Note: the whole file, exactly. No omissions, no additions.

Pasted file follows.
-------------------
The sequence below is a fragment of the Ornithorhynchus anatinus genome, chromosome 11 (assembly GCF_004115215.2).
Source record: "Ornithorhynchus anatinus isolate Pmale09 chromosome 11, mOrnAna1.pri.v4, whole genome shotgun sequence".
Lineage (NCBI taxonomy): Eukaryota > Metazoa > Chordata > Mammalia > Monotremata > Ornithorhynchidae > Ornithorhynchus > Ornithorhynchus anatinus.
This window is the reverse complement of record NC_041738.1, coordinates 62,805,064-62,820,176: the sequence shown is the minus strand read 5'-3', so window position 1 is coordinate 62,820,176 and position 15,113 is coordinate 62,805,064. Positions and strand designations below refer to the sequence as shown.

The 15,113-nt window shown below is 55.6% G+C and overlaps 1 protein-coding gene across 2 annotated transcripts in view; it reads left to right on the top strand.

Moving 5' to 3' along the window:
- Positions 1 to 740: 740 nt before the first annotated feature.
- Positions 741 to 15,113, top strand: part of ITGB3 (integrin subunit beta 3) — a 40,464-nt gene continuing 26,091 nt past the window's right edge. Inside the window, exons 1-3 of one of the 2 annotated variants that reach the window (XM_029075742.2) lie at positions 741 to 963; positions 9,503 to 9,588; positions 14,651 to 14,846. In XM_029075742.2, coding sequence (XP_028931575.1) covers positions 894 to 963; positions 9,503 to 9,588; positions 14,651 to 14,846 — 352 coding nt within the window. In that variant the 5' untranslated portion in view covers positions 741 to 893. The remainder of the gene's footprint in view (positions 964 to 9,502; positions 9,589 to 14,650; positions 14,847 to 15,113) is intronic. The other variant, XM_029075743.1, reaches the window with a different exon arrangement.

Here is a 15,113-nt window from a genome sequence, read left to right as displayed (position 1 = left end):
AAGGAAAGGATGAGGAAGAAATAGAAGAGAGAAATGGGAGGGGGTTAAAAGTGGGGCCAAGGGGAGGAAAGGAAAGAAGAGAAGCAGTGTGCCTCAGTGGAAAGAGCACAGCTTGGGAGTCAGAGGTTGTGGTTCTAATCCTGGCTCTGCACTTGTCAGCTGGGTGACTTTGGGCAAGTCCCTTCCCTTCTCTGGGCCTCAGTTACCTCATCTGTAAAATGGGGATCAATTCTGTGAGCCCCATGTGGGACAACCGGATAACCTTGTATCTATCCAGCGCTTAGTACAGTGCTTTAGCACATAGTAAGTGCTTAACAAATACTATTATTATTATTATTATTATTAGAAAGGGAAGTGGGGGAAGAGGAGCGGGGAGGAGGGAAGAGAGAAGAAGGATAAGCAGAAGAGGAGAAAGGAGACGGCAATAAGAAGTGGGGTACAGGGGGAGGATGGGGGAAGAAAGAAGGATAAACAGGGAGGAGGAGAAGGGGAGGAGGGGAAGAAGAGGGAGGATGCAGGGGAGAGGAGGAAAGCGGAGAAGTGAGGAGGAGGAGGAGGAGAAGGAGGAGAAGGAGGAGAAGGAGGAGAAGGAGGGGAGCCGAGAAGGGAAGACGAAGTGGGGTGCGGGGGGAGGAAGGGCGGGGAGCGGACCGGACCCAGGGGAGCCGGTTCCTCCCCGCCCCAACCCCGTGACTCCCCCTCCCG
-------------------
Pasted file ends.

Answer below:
The sequence below is a fragment of the Ornithorhynchus anatinus genome, chromosome 11 (assembly GCF_004115215.2).
Source record: "Ornithorhynchus anatinus isolate Pmale09 chromosome 11, mOrnAna1.pri.v4, whole genome shotgun sequence".
Lineage (NCBI taxonomy): Eukaryota > Metazoa > Chordata > Mammalia > Monotremata > Ornithorhynchidae > Ornithorhynchus > Ornithorhynchus anatinus.
This window is the reverse complement of record NC_041738.1, coordinates 62,805,064-62,820,176: the sequence shown is the minus strand read 5'-3', so window position 1 is coordinate 62,820,176 and position 15,113 is coordinate 62,805,064. Positions and strand designations below refer to the sequence as shown.

The 15,113-nt window shown below is 55.6% G+C and overlaps 1 protein-coding gene across 2 annotated transcripts in view; it reads left to right on the top strand.

Moving 5' to 3' along the window:
- Positions 1 to 740: 740 nt before the first annotated feature.
- Positions 741 to 15,113, top strand: part of ITGB3 (integrin subunit beta 3) — a 40,464-nt gene continuing 26,091 nt past the window's right edge. Inside the window, exons 1-3 of one of the 2 annotated variants that reach the window (XM_029075742.2) lie at positions 741 to 963; positions 9,503 to 9,588; positions 14,651 to 14,846. In XM_029075742.2, coding sequence (XP_028931575.1) covers positions 894 to 963; positions 9,503 to 9,588; positions 14,651 to 14,846 — 352 coding nt within the window. In that variant the 5' untranslated portion in view covers positions 741 to 893. The remainder of the gene's footprint in view (positions 964 to 9,502; positions 9,589 to 14,650; positions 14,847 to 15,113) is intronic. The other variant, XM_029075743.1, reaches the window with a different exon arrangement.

Here is a 15,113-nt window from a genome sequence, read left to right as displayed (position 1 = left end):
AAGGAAAGGATGAGGAAGAAATAGAAGAGAGAAATGGGAGGGGGTTAAAAGTGGGGCCAAGGGGAGGAAAGGAAAGAAGAGAAGCAGTGTGCCTCAGTGGAAAGAGCACAGCTTGGGAGTCAGAGGTTGTGGTTCTAATCCTGGCTCTGCACTTGTCAGCTGGGTGACTTTGGGCAAGTCCCTTCCCTTCTCTGGGCCTCAGTTACCTCATCTGTAAAATGGGGATCAATTCTGTGAGCCCCATGTGGGACAACCGGATAACCTTGTATCTATCCAGCGCTTAGTACAGTGCTTTAGCACATAGTAAGTGCTTAACAAATACTATTATTATTATTATTATTATTAGAAAGGGAAGTGGGGGAAGAGGAGCGGGGAGGAGGGAAGAGAGAAGAAGGATAAGCAGAAGAGGAGAAAGGAGACGGCAATAAGAAGTGGGGTACAGGGGGAGGATGGGGGAAGAAAGAAGGATAAACAGGGAGGAGGAGAAGGGGAGGAGGGGAAGAAGAGGGAGGATGCAGGGGAGAGGAGGAAAGCGGAGAAGTGAGGAGGAGGAGGAGGAGAAGGAGGAGAAGGAGGAGAAGGAGGAGAAGGAGGGGAGCCGAGAAGGGAAGACGAAGTGGGGTGCGGGGGGAGGAAGGGCGGGGAGCGGACCGGACCCAGGGGAGCCGGTTCCTCCCCGCCCCAACCCCGTGACTCCCCCTCCCG